Tuesday, June 29, 2010

Death Appeal Stalls in Court

Death Appeal Stalls In Court

Posted: Monday, June 28, 2010 10:28 am
By Jeff Arnold

Karl Douglas Roberts' appeal of his death sentence remains stalled in Polk County Circuit Court, 18 months after a judge rejected his claim he had ineffective counsel when he was tried and sentenced.
On May 23, 2000, a Polk County jury convicted Roberts, 42, of capital murder and sentenced him to die for the rape and strangulation of Andria Nichole Brewer, his 12-year-old niece, whom he murdered a year earlier.

Within two weeks of being condemned, Roberts announced he wouldn't appeal the sentence.
Although he waived his right to appeal, the Arkansas Supreme Court did a mandatory review of his case for any errors that could have led to a wrongful conviction, and upheld Roberts' death sentence in April 2003.
Then on Jan 6, 2004, only hours before he was scheduled to die by lethal injection, Roberts allowed his defense team to file a motion to stay his execution.
The motion was granted by U.S. District Judge George Howard and upheld by the U.S. Supreme Court.
The appeals journey through federal court and back to state court before returning to federal began.
The case moved forward in U.S. District Court in the Eastern District of Arkansas until the summer of 2005, but Howard became ill and the case lay dormant until the judge's death in 2007.
On April 21, 2007, the case was assigned to U.S. District Judge Richard Kopf, who stayed the federal proceedings in December 2007, until all claims in state court are exhausted.
Roberts' defense team filed a 245-page "Rule 37" petition in Polk County Circuit Court, claiming Roberts had ineffective counsel, couldn't receive a fair trial in Polk County and was incompetent to stand trial, among other arguments.
A Rule 37 petition argues a defendant had ineffective counsel at trial and/or sentencing.
Following a December 2008 hearing, Polk County Circuit Court Judge J.W. Looney issued a five-page letter in January 2009 ruling on Roberts' petition, rejecting each argument point-by-point.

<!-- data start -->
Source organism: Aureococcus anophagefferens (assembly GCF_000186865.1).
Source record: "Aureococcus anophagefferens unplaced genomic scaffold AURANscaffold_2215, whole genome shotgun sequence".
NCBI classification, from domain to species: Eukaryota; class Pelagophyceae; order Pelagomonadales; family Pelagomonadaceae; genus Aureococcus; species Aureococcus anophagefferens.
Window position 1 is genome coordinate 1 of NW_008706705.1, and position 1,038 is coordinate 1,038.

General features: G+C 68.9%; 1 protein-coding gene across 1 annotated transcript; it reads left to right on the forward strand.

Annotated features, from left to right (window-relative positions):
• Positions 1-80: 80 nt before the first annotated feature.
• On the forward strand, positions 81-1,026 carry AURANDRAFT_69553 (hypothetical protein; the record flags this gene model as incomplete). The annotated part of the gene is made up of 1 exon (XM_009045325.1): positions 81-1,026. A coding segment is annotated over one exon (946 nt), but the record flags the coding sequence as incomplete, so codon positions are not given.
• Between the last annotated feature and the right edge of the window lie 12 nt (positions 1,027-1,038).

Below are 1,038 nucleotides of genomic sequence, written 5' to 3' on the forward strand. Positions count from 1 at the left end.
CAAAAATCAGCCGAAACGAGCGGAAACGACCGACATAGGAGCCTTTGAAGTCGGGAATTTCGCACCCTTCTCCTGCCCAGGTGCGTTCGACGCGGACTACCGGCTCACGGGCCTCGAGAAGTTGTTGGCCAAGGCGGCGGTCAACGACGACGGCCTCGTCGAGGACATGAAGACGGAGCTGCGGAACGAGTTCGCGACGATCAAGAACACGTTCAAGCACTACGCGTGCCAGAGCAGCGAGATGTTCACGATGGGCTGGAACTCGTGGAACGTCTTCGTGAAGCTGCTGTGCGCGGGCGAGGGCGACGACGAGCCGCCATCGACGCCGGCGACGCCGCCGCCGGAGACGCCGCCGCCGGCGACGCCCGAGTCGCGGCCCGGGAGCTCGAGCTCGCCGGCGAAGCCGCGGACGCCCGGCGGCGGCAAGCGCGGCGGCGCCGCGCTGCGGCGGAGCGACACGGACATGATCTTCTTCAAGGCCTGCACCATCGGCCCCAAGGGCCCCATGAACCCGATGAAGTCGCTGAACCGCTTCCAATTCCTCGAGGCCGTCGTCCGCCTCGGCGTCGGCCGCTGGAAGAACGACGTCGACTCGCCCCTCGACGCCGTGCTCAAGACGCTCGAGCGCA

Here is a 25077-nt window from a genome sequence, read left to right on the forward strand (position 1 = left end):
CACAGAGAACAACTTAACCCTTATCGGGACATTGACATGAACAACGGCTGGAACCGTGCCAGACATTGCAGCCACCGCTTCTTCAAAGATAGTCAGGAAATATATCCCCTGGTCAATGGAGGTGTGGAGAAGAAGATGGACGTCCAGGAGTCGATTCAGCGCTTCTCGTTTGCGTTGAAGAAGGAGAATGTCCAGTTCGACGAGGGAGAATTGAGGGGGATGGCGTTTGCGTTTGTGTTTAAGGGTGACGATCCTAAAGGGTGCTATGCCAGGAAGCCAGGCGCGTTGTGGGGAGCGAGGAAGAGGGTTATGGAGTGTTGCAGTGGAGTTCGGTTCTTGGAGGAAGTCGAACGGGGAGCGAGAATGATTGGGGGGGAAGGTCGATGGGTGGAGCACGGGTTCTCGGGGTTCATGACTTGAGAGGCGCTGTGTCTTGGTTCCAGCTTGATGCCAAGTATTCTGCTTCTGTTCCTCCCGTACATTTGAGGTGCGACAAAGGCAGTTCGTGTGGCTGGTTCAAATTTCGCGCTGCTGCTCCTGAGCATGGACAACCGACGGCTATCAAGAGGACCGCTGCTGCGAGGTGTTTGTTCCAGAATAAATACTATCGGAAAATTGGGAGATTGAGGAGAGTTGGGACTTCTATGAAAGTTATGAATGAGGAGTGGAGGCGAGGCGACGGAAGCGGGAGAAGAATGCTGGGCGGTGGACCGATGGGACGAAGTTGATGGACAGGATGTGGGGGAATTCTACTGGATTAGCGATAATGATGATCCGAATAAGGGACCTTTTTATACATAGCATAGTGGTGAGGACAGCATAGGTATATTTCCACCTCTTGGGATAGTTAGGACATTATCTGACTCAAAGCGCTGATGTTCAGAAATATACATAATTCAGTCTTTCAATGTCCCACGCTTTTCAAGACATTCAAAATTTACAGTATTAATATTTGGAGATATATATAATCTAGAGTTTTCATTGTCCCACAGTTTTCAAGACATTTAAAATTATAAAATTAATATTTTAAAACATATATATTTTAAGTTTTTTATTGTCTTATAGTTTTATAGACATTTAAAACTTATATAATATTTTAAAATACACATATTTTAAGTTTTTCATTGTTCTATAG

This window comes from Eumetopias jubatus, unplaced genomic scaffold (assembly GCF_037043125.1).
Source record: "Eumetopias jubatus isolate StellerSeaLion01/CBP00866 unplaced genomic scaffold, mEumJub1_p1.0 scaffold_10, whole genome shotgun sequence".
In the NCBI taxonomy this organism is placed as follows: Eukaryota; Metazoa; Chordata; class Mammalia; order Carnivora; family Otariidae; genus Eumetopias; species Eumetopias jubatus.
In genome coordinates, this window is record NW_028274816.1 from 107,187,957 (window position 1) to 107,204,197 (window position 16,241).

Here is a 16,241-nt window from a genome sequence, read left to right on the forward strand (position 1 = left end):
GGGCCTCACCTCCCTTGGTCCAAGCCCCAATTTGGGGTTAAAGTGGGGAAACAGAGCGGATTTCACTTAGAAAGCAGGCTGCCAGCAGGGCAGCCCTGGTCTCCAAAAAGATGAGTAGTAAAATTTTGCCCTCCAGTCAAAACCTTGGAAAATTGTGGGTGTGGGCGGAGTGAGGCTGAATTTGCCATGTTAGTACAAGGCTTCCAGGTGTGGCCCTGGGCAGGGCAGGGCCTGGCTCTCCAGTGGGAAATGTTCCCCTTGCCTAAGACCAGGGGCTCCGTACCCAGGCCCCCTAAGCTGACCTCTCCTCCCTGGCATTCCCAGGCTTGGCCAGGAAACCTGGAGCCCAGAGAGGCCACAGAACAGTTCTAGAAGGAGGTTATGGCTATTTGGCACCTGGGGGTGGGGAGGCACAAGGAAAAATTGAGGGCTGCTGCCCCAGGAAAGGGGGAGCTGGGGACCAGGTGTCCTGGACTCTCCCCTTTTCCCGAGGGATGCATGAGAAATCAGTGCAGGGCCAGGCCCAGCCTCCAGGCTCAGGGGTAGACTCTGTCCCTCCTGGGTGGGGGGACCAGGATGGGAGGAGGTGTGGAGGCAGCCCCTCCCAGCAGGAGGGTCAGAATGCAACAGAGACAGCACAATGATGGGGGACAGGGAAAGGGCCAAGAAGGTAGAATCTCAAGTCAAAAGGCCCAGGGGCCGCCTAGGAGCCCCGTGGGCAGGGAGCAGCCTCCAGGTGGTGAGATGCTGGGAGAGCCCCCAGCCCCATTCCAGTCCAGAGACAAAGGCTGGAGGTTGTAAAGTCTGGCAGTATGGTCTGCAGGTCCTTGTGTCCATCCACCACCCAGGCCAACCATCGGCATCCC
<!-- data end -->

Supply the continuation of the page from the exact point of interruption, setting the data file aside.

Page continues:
The majority of the arguments raised by Roberts' federal public defender were previously rejected by the Arkansas Supreme Court, waived by Roberts or outside the scope of a Rule 37 petition, according to Looney's findings.
At the conclusion of the five-page letter, Looney requested Polk County Prosecuting Attorney Tim Williamson prepare an order based on his finding.
On Sept. 29, Looney sent a letter to the federal public defender and Williamson - and placed a copy of it in the case file - that read, "I just checked the file in this matter and note that an order was never entered although I provided a decision letter on January 5, 2009."
Until the order is entered, Roberts' defense team is prevented from appealing Looney's decision to the Arkansas Supreme Court, because it isn't official without the order.
Neither Looney nor Williamson responded to messages seeking comment.
Once an order is entered and Roberts' appeal moves forward, the Arkansas Supreme Court will either remand the case to Polk County Circuit Court for further action or affirm Looney's decision, which will return the case to federal court.
Roberts confessed to raping and strangling Brewer on May 17, 1999, two days after she went missing from her father's Hatfield home.
Initially, Roberts denied any knowledge of his niece's disappearance, but later led investigators to her broken body next to a remote logging road near Cove.
Roberts' trial began exactly one year after his confession.
His defense team didn't deny Roberts raped and strangled his niece, but attorneys argued he wasn't guilty by reason of mental disease or defect.
Roberts suffered brain damage when he was hit by a truck when he was 12 years old.
The defense provided experts who told jurors the injury left Roberts with no impulse control or the ability to understand consequences and reason. Prosecution experts acknowledged Roberts' brain damage, but said the injury did not explain his actions.
The jury rejected Roberts' defense and his plea for mercy, finding him guilty of capital murder and sentencing him to death.
In a letter he wrote after he was sentenced, to Brewer's mother, Rebecca DeMauro, Roberts simply stated "I have no excuse."